This week, Peter McNamara has his say on the annihilation of Kilkenny's minor footballers, considers the defeat of the county's senior hurlers to Clare, and praises the Banner County's midfielder Colm Galvin and Mayo's U21 footballers.
If I were a Kilkenny supporter, I would scratch last Sunday’s trip to Semple Stadium off as merely a bad day at the office and little more.
At the beginning of this year both Kilkenny and Clare were touted as the two most likely victors of the All-Ireland SHC this year.
The Banner County, of course, are enhancing their claims to a place on such a shortlist with each passing outing.
All the same, people on Noreside would be wasting their time fretting one iota over a nine-point loss to Clare at this juncture.
On an extremely basic level, were we to take out Eoin Murphy’s three uncharacteristic errors in judgement which afforded Clare three goals, you could argue the game would have ended level.
‘If only it were that simplistic,’ you’re heard saying. And that’s a fair response to such a statement.
Still, Clare, in general play, were not nine points superior to Kilkenny in Thurles.
And it would be naïve for anybody to take that deficit at face value.
Granted, Clare’s fourth major was wonderfully executed by Conor McGrath.
Yet, their first three goals were not directly engineered.
And that theory has to be taken into consideration.
Colm Galvin’s worth
Clare midfielder Colm Galvin was a best-price of 80/1 with the odds-compilers to be GAA/GPA Hurler of the Year before tormenting Kilkenny in the Allianz NHL Division 1 semi-final last Sunday.
The Clonlara clubman is now no greater than 28/1 following another outrageous performance that even yielded 0-5 in open play.
As was written here as Davy Fitz’s side won the All-Ireland SHC title in 2013, despite Tony Kelly being selected as Hurler of the Year that season, strong arguments were made that the contributions of both Podge Collins, shortlisted for the award that year, and Galvin were actually more instrumental as Clare landed the Liam McCarthy Cup.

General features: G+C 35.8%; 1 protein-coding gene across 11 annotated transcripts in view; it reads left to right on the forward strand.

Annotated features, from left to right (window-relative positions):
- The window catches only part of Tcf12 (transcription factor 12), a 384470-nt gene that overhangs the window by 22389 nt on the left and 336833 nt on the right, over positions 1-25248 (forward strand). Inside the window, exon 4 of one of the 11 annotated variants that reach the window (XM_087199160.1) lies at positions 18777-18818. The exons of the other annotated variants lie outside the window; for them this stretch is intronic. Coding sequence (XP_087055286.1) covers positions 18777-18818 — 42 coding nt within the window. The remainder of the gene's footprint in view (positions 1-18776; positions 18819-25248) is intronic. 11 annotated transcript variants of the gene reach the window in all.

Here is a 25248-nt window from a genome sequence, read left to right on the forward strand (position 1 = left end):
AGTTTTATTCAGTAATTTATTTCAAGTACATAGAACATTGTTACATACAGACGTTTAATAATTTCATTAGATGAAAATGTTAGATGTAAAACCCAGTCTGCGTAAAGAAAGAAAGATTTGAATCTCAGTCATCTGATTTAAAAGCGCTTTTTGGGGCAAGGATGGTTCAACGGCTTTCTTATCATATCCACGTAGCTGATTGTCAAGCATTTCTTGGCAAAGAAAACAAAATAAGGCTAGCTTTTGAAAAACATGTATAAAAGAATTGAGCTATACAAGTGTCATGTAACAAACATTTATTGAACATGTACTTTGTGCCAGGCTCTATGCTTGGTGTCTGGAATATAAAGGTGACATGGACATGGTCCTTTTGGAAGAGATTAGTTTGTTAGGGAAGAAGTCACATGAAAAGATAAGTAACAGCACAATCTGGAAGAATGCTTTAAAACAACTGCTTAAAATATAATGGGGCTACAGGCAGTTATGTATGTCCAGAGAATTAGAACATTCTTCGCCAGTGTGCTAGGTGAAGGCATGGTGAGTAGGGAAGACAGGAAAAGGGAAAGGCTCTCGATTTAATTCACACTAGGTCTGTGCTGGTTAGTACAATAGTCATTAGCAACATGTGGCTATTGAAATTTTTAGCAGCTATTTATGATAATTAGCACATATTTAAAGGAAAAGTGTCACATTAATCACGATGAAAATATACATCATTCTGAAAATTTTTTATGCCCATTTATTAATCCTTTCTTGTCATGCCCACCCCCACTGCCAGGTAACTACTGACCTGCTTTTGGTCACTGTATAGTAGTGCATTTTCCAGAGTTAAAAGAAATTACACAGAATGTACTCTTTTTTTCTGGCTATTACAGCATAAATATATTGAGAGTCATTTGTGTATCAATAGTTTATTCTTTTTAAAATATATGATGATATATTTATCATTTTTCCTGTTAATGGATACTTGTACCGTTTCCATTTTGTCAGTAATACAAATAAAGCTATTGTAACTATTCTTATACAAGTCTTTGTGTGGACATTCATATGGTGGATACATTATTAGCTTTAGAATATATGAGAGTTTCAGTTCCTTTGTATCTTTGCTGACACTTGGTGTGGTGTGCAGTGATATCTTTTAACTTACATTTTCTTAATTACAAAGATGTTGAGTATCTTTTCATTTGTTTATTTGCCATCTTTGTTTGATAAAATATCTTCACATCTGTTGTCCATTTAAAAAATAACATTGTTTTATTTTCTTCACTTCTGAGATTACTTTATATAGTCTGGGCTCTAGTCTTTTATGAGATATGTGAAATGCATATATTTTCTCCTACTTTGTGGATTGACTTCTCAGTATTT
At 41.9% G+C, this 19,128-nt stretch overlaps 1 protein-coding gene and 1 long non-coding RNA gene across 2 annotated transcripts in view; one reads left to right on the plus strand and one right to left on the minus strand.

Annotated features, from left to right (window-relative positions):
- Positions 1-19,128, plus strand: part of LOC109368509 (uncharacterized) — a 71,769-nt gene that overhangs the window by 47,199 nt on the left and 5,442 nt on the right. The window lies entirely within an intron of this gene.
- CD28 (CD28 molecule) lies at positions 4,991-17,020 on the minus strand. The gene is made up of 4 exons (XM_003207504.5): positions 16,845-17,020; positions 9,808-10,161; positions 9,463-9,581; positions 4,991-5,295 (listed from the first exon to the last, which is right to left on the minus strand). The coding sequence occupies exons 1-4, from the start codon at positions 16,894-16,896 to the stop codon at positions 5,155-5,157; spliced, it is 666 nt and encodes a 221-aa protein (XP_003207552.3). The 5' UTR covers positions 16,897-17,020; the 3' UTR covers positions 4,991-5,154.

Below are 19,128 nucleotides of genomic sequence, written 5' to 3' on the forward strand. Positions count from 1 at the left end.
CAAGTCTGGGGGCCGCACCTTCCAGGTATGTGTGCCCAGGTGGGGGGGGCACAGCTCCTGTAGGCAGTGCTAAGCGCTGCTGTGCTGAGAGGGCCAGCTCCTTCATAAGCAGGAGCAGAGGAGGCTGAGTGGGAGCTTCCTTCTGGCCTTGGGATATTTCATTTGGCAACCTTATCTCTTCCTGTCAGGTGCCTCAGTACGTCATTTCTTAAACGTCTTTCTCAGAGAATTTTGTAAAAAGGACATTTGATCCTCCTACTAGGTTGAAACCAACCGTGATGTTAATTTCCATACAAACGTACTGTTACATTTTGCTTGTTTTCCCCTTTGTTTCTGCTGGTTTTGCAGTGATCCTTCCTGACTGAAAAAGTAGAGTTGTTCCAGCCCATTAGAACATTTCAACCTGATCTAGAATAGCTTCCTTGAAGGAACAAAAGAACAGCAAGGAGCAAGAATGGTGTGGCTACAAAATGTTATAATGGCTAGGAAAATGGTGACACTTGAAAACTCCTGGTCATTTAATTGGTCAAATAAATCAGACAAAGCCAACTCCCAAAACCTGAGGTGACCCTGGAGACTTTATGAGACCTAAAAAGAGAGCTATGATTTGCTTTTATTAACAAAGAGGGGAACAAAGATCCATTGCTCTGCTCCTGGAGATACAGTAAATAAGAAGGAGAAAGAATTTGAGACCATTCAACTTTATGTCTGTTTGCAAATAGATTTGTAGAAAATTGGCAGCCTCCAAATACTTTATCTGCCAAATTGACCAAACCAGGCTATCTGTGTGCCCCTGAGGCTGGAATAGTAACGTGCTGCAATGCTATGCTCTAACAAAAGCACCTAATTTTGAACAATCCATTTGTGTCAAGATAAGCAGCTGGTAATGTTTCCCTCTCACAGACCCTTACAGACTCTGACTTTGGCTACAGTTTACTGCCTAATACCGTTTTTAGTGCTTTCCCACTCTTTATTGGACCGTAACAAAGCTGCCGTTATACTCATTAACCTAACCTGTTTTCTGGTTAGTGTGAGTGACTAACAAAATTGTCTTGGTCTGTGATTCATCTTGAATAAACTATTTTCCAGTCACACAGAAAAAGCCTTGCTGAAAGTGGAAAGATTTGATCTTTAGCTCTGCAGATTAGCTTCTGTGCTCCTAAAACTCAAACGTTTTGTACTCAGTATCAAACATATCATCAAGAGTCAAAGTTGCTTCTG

And Galvin’s current form suggests he’s on the same path to being recognised as their most vital asset this term.
True, Conor McGrath is producing excellence on a regular basis too.
Nevertheless, without Galvin’s presence within the middle-third Clare would simply not be half as efficient and effective as Fitzgerald’s side currently are.
Dynamic link players that roam in the middle sector of the field are arguably more important than attackers nowadays.
And dynamic link players that can also contribute to the scoreboard, such as Galvin, are invaluable commodities.
Minor football, bloody hell
Advocating any semblance of sentiment at the highest levels of sport would never be encouraged.
In fact, if totally honest, there’s a warped sense of enjoyment watching a team being annihilated, particularly in professional sports as well as senior levels in the GAA.
The reason being: At those grades, if you can’t stand the heat…
However, while the baffling shortage of effort being put in throughout Kilkenny to improve football has been well-documented and rightfully criticised in the last number of days again, you couldn’t help but feel for those that represented the county against Wexford in the Electric Ireland Leinster MFC.
Yet, while Kilkenny’s dedication to the big-ball code has been questioned once more, has anybody queried why Wexford’s players were not encouraged to raise white flags rather than so many green ones?
Surely the Wexford management, without sounding condescending, may have even suggested to their players to fist the ball over the bar instead of billowing the net after, say, the sixth goal?
Obviously, it’s not Wexford’s fault the opposition was so limited.
Nevertheless, it seemed harsh that their operators went for and scored so many goals.
That must have been soul-destroying for Kilkenny.
Diarmuid O’Connor was selected as TG4 Man of the Match last Saturday as Mayo roared into the EirGrid All-Ireland U21 FC final.
The Young Footballer of the Year scored 1-1 and duly exerted a massive overall influence on the tie as Dublin were denied when Conor Loftus fired over an additional-time winner for the westerners.
However, wing-back Shairoze Akram’s tour de force, even more so than O’Connor’s contribution, went somewhat oddly under-appreciated.
Akram was absolutely exceptional in O’Connor Park and caused Dessie Farrell’s side constant problems by supplementing attack after attack.
Akram even pilfered a neat point and assisted in countless other scores.
His menacing approach, one that means he burns up ground and pops up practically everywhere, should be an element of Mayo’s arsenal Seán Hayes and Cork will need to be acutely mindful of when the teams meet in the final.
Defensively, Akram was extremely tigerish and even though Cork’s half-forward line has excelled thus far they will find Mayo’s half-back line to be less forgiving.
Michael Plunkett and Michael Hall were beside Akram and were impressive throughout their last-four encounter.
Mayo’s classy performance was to be admired.